While I agree totally that men need to up their game, there is not debating that, we as a society need to up our game as well. Watched some of the AMA awards last week, and the majority of women who performed didn't do much themselves to de-objectify themselves. If you are a talented performer, you should need to have on a dress with a knack line that meets the belt line.

    The messages need to be consistent. If you demand respect, and you should, you need to show you respect yourself as well. I am not saying any of these accusers did anything to have diminished themselves.... that is not the point I am making. But what I am saying is if we are to have an honest dialog about the sexualization of women, we need to fix all the problems.

    We need to teach our daughters to respect themselves enough to not exploit themselves. And we need to teach our young men that no matter what the other person does, your morals should stand firm regardless.

  • IAlaw Council Bluffs, IA
    Nov. 21, 2017 12:40 p.m.

    I totally agree with the part about sexualizing female characters; it's out of control, and it's totally wrong. But as to the comments about LGBTQ+, I have to ask, is it the position of this article's author (and/or DN) that we need movies portraying more lesbian characters, and such in homosexual relationships? If so, that's crossing the line.

    We should acknowledge that there are those who struggle with SSA, and we should bear their burdens with them, as Church leaders have urged. But that's very different than embracing homosexuality itself or accepting it as a normal and healthy lifestyle. Unless I've misunderstood the message of this article, I'm seriously astounded. I never would have imagined I would see the Deseret News publish an article suggesting the need for media that glorifies homosexuality. Does the LDS Church still own the Deseret News?

  • samhill Salt Lake City, UT
    Nov. 21, 2017 11:57 a.m.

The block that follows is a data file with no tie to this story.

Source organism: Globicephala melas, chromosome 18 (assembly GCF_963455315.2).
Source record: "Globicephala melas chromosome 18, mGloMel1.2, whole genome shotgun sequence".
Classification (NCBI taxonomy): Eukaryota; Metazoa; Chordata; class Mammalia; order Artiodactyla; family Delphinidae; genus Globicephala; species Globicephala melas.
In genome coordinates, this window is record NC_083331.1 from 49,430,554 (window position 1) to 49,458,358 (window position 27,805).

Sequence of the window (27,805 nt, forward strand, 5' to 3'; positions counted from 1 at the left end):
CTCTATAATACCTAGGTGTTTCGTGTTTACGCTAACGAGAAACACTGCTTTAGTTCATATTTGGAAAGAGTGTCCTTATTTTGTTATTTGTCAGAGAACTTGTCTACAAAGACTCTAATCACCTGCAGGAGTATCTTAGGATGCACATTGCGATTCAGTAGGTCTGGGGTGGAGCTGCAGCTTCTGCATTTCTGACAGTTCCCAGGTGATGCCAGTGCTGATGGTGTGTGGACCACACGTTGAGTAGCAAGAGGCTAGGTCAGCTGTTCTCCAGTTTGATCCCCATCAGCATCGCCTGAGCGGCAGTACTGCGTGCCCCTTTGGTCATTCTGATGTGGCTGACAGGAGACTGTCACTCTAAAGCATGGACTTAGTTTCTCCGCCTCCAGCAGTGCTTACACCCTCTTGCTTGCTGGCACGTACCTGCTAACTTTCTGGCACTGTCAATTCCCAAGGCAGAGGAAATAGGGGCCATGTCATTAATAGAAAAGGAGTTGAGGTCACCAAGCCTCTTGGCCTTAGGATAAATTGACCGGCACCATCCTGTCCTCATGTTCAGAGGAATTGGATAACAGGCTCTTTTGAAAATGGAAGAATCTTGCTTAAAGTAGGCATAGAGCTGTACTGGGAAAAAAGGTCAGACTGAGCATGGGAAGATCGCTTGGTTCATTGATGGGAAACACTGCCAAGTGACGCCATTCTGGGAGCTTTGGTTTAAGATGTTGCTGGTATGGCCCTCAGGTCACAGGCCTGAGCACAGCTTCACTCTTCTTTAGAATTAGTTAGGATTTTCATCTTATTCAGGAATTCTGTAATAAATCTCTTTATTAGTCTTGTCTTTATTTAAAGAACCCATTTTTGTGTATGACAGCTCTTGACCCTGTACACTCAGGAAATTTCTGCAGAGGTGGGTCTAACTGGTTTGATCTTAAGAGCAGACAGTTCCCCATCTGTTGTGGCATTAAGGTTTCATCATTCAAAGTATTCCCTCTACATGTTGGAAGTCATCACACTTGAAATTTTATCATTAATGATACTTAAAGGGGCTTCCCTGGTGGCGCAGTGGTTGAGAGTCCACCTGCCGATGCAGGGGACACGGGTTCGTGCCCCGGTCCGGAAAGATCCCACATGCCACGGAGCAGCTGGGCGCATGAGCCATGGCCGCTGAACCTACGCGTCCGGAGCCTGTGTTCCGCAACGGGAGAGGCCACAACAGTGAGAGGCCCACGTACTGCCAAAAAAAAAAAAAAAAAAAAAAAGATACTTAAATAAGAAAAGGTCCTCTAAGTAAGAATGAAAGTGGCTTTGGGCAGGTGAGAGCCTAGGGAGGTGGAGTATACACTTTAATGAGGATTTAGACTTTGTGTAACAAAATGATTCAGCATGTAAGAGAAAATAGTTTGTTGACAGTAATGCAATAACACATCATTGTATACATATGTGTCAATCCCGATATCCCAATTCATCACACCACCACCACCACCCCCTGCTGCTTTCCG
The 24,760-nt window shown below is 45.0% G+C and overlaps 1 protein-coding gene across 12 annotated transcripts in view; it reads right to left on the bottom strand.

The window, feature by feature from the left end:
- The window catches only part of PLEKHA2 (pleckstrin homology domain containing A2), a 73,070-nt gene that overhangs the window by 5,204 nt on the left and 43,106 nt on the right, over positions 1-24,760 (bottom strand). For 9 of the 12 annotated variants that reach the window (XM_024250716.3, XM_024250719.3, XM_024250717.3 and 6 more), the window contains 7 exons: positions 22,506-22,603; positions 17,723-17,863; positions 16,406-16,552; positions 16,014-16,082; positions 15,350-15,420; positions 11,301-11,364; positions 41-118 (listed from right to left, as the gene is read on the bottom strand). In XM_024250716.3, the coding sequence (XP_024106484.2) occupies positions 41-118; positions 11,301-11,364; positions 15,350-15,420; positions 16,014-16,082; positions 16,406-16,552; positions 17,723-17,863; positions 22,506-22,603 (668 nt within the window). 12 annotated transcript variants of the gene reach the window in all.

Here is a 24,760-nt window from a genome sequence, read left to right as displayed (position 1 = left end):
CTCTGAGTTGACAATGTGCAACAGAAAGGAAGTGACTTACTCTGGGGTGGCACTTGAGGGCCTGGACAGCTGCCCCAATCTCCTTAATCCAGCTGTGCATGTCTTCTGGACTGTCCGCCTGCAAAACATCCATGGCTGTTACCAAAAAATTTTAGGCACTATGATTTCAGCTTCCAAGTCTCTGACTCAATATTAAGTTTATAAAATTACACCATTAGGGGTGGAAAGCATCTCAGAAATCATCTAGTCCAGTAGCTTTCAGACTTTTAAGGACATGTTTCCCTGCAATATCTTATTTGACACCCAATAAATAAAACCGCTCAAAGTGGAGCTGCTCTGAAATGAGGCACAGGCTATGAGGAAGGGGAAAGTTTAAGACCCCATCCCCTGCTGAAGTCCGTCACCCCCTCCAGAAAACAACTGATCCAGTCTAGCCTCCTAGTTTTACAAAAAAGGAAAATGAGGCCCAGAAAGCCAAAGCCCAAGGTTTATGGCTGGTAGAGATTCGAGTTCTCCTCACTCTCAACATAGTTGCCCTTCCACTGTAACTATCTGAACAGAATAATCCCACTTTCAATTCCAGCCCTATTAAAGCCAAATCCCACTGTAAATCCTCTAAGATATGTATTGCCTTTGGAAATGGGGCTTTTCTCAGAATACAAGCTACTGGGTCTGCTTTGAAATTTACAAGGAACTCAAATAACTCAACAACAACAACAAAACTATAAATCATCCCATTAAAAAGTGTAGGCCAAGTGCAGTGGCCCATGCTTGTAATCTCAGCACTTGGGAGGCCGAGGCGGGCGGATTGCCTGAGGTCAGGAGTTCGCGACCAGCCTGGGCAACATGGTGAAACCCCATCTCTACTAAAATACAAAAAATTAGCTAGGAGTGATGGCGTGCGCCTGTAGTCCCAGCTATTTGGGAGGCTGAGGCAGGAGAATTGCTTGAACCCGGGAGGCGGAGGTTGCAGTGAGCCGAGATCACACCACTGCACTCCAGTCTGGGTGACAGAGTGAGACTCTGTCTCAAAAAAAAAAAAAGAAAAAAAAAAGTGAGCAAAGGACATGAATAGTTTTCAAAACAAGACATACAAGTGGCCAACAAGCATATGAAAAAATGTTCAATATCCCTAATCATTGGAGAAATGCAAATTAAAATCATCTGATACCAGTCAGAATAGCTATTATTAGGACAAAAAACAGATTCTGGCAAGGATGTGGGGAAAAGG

This problem and the arguments and "discussions" it produces have been going on for ages.

    I remember well the many protests in the 60's against the magazine "Playboy" and others like it for their "objectification" of women as little more than sex objects to be ogled at, at least. There were also many who disparaged the protesters as little more than puritanical namby-pambies who lacked the "sophistication" to appreciate the "artistic" value of the female form and/or were merely trying to hold women back from expressing their power through their own sexuality. Thus came the free-love/sex of the 70's, the crassly raw sexuality of the hip-hop rappers, the proliferation of pornography in videos and on the Web, the relentless degradation of moral standards on radio & TV (Maurey Povitch, Howard Stern, Jerry Springer, etc.), and on and on.

    Now, as these lowered morals have produced the increasing onslaught of the long predicted results, people seem baffled by the ubiquity of it all. "How could it have gone on for so long by so many?", we ask.

    My answer, if you're old enough to remember the warnings of 20, 40, 50 years ago, put it in that context and you'll know how we got here.

  • Mack2828 Ft Thomas, KY
    Nov. 21, 2017 11:49 a.m.

    Great article. And Hollywood isn't the only place that women are ignored or sexualized. It is rampant in sports too. Look at the uniforms worn by female volleyball players as compared to male volleyball players. Same thing with cross country and track. Our society won't even let women be athletes without sexualizing them. Sad.

  • Rifleman Salt Lake City, UT
    Nov. 21, 2017 11:49 a.m.

    Let's not forget Hollywood's casting couch. No aspiring actress was ever forced to employ it in order to climb the latter of success. The word "cesspool" comes to mind.